Vaccination has become a hot topic over the past year. Washington state has long required children to receive certain immunizations in order to attend school or childcare. The state also allows certain medical and religious exemptions from vaccination. In addition, Washington allows parental consent to a child’s vaccination to be waived.
The Coronavirus vaccine is not currently required for children to attend school. If you and your coparent disagree on whether to vaccinate your child, it can be difficult to find a common middle ground. This has led to a marked uptick in vaccination-related cases going to court.
Shared decision making
For married couples who have no pending divorce, one parent can legally take their child to get vaccinated without obtaining permission from the other. However, if you and your ex-spouse have shared legal custody over your child, you are expected to make joint decisions about issues surrounding their upbringing – including medical care.
Taking the issue to court
The release of the coronavirus vaccine has led to a proliferation of information – and misinformation – about the vaccine and the virus itself. This has resulted in many coparents falling on opposing sides of the issue and asking a court to intervene. If you find yourself in this position, it’s important to understand some of the key factors the court may consider:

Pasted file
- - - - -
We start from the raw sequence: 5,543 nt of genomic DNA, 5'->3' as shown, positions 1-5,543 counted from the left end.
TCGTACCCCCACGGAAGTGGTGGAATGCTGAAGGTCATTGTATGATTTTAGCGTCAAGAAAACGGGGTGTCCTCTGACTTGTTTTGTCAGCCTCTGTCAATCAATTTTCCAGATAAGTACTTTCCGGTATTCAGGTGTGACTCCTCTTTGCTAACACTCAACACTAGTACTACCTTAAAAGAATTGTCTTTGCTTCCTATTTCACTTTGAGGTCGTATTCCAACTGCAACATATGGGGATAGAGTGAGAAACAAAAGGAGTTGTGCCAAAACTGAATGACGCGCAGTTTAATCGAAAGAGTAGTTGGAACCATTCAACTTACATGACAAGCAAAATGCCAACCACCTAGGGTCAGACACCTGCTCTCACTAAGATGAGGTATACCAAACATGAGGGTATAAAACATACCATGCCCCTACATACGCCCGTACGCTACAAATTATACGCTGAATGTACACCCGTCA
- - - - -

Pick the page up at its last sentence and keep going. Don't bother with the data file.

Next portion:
- Sourcing: If you are presenting medical information in support of your stance, make sure your sources are reliable and robust. The court will consider evidence from expert medical journals to be more compelling than evidence from blog posts.
- History: The court may want to understand whether you have given your child other vaccines in the past, and whether you followed a regular vaccination schedule.
- Threshold: The court may seek to understand whether there are certain conditions that are preventing one parent from supporting vaccination. For example, would FDA approval or a certain amount of additional testing change their mind? Outright refusal may be viewed less favorably by the court.
It’s also worth noting that while one parent may claim a religious objection to their child’s vaccination, the other parent still has a right to keep their child healthy – and the wellbeing of a child is the top priority of the court. Unless the child has a diagnosed medical issue that prevents them from being vaccinated, it is likely that a court will rule in favor of vaccination.